How the COVID-19 Pandemic Influenced College Enrollment Rates

A new report from the National Student Clearinghouse Research Center finds that college enrollment rates for 2020 high schools graduates have fallen significantly, especially for students from schools with a large percentage of students from underrepresented groups.

The study found that 65 percent of students who attended high schools that were determined to have large numbers of students from high-income families enrolled in college immediately after completing high school. For students who attended low-income schools, only 45 percent enrolled in college after completing high school. For students classified as attending “high-minority schools” (defined as schools where at least 40 percent of the student body is Black or Hispanic), 52 percent of the graduates enrolled in college right after high school. College enrollment rates dropped in the pandemic year for all groups but were higher for students from low-income and high-minority schools.

The study found that very few of the students from all groups. who did not enroll in 2020, took a gap year and enrolled in the fall of 2021.

The report also examined college graduation rates for students who entered college in 2014 who had earned a degree by 2020. The study found that when minority and income levels were crossexamined, enrollment and completion gaps between higher and lowincome high schools at each minority level were substantially larger than the gaps between high and lowminority schools regardless of income levels. High school graduates from lowincome and highminority high schools completed college within six years at the lowest rate (28 percent), a gap of 24 percentage points from the rate for high school graduates from high-income and low-poverty schools (52 percent).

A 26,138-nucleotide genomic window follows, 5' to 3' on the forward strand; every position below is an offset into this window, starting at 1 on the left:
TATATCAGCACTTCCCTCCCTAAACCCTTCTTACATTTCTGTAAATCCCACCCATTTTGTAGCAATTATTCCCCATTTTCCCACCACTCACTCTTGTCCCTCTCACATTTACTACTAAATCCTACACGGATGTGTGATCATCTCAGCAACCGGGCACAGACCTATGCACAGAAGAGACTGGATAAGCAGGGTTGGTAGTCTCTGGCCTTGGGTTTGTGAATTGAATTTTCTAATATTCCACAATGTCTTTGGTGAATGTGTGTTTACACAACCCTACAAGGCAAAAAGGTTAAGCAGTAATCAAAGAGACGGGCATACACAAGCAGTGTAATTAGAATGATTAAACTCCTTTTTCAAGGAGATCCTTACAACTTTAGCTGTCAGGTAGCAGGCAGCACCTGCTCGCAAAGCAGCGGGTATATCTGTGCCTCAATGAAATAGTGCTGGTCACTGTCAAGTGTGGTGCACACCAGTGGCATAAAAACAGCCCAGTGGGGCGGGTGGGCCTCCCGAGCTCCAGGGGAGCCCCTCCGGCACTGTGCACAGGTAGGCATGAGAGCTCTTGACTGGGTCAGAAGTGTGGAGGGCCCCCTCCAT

The full report, High School Benchmarks 2021 National College Progression Rates, can be downloaded here.

Related Articles

Leave a Reply

Get the JBHE Weekly Bulletin

Receive our weekly email newsletter delivered to your inbox

Latest News

Winston-Salem State University and Wake Forest University Establish a Pathway Program for Aspiring Physician Assistants

Through their most recent collaboration, the physician assistant program at Wake Forest University will begin formally recruiting Winston-Salem State University students who meet admission requirements and have been recommended by Winston-Salem State University leadership.

Three African American Men Appointed to New Academic Positions

The three African American male scholars appointed to new roles are E. Albert Reece at the University of Maryland, Duane Watson at Vanderbilt University, and Steven Starks of the University of Houston..

Hampton University Launches Seven Online Degree Programs in Business and Theology

Historically Black Hampton University in Virginia has expanded its online offerings by launching a new one-year MBA degree and six degree programs from the School of Religion.

Angelo Moore Recognized for Advancing Diversity, Equity, and Inclusion in Cancer Research

The American Cancer Society has presented its annual Fredda Bryan National Diversity, Equity, and Inclusion Award to Angelo Moore, executive director of the Center of Excellence for Integrative Health Disparities and Equity Research at North Carolina A&T State University.

Featured Jobs